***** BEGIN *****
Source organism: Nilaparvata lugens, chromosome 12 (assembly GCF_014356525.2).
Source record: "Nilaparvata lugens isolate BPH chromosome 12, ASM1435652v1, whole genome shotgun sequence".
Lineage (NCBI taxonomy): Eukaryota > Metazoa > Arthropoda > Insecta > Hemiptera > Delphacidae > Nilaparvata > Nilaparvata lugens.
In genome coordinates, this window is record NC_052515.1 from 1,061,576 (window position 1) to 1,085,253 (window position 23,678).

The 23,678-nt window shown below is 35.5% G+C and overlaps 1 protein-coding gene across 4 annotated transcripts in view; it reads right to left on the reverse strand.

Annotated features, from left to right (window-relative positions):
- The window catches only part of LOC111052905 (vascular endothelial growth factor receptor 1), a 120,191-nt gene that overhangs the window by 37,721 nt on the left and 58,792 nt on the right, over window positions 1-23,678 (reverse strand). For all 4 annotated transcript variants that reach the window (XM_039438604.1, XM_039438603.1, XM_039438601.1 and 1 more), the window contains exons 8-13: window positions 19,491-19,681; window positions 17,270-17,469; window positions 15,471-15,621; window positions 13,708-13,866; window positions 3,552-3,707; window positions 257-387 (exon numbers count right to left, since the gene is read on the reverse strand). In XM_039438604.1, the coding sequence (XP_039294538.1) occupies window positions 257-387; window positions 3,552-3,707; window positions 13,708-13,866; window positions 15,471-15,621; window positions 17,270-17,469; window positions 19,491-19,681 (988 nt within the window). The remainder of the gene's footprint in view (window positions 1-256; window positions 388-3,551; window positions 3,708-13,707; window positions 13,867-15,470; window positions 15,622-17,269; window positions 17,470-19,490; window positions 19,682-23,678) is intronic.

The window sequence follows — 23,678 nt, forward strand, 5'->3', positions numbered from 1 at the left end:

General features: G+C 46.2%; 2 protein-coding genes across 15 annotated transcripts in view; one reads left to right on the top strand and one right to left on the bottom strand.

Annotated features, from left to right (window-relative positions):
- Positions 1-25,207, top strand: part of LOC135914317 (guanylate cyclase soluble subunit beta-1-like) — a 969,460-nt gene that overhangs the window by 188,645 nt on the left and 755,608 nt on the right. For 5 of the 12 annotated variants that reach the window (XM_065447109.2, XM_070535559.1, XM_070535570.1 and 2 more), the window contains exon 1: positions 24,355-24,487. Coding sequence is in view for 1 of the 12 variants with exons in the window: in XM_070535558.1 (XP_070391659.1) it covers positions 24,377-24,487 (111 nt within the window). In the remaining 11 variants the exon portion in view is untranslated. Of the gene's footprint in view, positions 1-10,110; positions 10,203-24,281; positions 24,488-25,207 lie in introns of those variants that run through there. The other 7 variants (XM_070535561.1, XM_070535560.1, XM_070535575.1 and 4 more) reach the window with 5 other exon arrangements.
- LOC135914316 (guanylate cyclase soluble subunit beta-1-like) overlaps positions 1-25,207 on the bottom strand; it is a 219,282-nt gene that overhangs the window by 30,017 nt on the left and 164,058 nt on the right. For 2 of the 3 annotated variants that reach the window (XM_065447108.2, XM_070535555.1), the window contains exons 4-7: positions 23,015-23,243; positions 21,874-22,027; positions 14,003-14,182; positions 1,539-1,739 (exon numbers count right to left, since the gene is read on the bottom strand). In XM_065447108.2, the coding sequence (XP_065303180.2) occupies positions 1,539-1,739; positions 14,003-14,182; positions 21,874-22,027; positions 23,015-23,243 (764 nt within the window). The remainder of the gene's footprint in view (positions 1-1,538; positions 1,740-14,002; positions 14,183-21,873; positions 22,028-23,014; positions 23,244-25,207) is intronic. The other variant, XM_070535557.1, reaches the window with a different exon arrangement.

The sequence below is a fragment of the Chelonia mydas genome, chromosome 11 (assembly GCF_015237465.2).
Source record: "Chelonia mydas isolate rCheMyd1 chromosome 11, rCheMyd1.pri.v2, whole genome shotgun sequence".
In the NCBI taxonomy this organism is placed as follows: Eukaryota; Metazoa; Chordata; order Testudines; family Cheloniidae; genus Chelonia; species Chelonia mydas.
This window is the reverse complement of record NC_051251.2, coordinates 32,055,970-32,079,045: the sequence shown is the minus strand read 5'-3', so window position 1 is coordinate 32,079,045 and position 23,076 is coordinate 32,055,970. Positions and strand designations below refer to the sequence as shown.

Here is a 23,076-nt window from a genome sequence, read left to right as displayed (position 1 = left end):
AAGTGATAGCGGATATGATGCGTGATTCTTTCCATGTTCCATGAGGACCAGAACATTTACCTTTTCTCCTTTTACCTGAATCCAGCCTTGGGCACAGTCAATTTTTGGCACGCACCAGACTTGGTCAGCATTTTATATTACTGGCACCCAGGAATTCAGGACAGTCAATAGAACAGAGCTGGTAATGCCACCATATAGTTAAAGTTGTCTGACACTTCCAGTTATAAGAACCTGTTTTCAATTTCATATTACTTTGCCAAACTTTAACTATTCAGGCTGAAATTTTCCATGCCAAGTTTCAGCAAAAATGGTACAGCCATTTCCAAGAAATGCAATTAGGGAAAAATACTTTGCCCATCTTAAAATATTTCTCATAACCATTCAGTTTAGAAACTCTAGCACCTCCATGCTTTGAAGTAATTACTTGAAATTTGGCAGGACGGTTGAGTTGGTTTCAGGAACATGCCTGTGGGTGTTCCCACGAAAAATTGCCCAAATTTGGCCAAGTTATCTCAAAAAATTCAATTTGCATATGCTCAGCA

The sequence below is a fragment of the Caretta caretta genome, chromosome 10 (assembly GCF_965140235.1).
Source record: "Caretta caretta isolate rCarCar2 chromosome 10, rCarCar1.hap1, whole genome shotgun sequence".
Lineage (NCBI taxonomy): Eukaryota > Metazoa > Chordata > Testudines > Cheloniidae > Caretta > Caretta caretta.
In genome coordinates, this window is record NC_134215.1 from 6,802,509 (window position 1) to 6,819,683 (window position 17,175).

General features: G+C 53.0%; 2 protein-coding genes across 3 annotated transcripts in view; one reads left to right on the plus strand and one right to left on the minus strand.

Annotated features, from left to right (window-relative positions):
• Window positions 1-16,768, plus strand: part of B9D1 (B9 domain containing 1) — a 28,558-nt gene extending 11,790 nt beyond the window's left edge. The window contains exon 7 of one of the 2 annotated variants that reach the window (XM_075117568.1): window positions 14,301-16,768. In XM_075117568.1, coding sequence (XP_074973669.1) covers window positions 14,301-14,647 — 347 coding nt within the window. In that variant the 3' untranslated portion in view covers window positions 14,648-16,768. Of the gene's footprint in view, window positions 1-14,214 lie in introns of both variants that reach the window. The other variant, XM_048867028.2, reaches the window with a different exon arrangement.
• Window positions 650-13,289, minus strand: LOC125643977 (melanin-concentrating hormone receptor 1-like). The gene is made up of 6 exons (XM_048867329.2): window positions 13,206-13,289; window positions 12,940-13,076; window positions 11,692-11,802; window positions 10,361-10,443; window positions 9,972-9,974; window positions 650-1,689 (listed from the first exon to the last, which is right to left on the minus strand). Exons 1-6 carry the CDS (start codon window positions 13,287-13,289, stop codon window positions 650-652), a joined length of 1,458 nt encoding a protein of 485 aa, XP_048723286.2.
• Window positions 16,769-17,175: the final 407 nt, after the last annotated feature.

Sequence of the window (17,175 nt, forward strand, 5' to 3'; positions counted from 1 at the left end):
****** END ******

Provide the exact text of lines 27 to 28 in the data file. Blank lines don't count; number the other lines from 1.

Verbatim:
• Window positions 16,769-17,175: the final 407 nt, after the last annotated feature.

Sequence of the window (17,175 nt, forward strand, 5' to 3'; positions counted from 1 at the left end):